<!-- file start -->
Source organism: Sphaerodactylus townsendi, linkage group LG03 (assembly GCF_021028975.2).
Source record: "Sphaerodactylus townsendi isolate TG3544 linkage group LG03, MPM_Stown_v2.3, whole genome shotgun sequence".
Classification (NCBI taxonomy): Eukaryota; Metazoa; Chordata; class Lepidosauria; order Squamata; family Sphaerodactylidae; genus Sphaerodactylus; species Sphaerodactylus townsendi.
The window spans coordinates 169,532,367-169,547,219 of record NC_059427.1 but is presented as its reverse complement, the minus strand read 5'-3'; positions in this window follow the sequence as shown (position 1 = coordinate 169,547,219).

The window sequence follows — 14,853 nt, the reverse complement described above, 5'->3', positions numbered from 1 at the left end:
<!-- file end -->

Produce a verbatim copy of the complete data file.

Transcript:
Source organism: Sphaerodactylus townsendi, linkage group LG03 (assembly GCF_021028975.2).
Source record: "Sphaerodactylus townsendi isolate TG3544 linkage group LG03, MPM_Stown_v2.3, whole genome shotgun sequence".
Classification (NCBI taxonomy): Eukaryota; Metazoa; Chordata; class Lepidosauria; order Squamata; family Sphaerodactylidae; genus Sphaerodactylus; species Sphaerodactylus townsendi.
The window spans coordinates 169,532,367-169,547,219 of record NC_059427.1 but is presented as its reverse complement, the minus strand read 5'-3'; positions in this window follow the sequence as shown (position 1 = coordinate 169,547,219).

The window sequence follows — 14,853 nt, the reverse complement described above, 5'->3', positions numbered from 1 at the left end: